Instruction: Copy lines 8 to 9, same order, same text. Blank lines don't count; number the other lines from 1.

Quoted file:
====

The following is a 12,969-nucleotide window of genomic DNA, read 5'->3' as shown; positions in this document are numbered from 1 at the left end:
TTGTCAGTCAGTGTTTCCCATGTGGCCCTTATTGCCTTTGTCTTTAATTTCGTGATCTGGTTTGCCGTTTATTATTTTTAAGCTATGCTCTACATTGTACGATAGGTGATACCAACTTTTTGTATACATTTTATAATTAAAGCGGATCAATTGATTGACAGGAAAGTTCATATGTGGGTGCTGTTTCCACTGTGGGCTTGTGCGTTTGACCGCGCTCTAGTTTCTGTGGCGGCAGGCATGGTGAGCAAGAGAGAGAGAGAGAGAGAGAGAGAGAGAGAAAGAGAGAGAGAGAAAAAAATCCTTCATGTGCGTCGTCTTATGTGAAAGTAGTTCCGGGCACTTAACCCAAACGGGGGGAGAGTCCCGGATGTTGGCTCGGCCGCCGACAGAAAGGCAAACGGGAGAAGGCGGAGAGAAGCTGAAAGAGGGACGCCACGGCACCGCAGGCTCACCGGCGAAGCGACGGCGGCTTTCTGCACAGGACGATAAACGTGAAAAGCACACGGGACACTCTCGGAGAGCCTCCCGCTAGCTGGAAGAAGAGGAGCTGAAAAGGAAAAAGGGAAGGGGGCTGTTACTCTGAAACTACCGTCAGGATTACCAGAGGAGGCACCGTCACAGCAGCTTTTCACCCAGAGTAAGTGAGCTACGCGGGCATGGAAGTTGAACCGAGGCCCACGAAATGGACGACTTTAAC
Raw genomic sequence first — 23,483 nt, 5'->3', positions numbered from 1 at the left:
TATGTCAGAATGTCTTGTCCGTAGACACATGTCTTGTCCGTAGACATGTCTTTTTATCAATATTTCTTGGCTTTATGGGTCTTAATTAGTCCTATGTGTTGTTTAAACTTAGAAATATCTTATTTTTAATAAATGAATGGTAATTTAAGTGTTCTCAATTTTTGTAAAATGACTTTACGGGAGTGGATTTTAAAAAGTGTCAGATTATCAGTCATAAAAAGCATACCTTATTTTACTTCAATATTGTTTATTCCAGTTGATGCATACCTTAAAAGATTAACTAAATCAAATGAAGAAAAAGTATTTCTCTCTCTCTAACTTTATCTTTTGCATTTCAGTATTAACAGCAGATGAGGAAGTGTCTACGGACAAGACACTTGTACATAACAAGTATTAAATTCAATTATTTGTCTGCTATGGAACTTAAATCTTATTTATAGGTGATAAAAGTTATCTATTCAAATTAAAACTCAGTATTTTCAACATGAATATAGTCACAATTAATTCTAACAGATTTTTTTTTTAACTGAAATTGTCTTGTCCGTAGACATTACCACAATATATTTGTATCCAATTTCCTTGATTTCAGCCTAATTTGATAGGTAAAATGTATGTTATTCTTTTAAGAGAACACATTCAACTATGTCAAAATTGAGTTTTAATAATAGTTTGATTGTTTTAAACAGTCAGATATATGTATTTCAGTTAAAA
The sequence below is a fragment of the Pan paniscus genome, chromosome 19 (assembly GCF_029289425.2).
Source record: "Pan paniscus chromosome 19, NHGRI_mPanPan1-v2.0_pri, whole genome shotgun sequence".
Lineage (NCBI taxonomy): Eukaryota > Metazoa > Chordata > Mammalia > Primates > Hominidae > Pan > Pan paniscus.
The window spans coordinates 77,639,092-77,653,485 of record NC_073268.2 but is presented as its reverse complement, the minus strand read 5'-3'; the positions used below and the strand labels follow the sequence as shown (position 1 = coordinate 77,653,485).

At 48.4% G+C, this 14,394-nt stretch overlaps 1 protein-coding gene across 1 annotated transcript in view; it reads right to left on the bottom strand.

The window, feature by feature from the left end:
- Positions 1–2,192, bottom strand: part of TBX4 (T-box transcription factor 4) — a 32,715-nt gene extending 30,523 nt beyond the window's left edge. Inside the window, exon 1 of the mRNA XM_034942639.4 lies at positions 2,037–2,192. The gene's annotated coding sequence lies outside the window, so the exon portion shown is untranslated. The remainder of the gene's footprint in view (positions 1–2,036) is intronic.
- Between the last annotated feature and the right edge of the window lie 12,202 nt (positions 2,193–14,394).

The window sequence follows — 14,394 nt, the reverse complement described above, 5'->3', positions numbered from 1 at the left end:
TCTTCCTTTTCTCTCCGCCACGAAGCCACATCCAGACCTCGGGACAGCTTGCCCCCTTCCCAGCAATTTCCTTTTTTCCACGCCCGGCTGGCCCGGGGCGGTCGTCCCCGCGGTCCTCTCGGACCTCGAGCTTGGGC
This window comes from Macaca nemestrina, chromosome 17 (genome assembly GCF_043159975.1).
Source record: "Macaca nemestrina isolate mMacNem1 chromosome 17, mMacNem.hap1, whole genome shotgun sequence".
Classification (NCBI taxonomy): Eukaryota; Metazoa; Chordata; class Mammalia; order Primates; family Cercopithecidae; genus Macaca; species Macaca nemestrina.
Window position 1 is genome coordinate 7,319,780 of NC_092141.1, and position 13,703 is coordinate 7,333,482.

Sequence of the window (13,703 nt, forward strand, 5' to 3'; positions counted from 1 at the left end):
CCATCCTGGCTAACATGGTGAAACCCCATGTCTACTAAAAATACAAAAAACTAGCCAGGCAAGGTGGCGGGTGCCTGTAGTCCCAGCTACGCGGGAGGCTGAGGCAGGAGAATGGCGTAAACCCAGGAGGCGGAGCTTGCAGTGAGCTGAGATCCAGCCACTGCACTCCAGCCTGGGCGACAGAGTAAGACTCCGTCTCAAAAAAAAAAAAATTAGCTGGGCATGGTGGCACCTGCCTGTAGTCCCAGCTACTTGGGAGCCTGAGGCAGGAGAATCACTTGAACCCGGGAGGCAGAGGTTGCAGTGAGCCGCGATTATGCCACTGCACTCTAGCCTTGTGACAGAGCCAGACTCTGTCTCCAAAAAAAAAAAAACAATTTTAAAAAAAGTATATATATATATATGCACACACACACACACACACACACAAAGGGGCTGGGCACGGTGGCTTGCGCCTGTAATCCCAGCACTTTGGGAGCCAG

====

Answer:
The window spans coordinates 77,639,092-77,653,485 of record NC_073268.2 but is presented as its reverse complement, the minus strand read 5'-3'; the positions used below and the strand labels follow the sequence as shown (position 1 = coordinate 77,653,485).

At 48.4% G+C, this 14,394-nt stretch overlaps 1 protein-coding gene across 1 annotated transcript in view; it reads right to left on the bottom strand.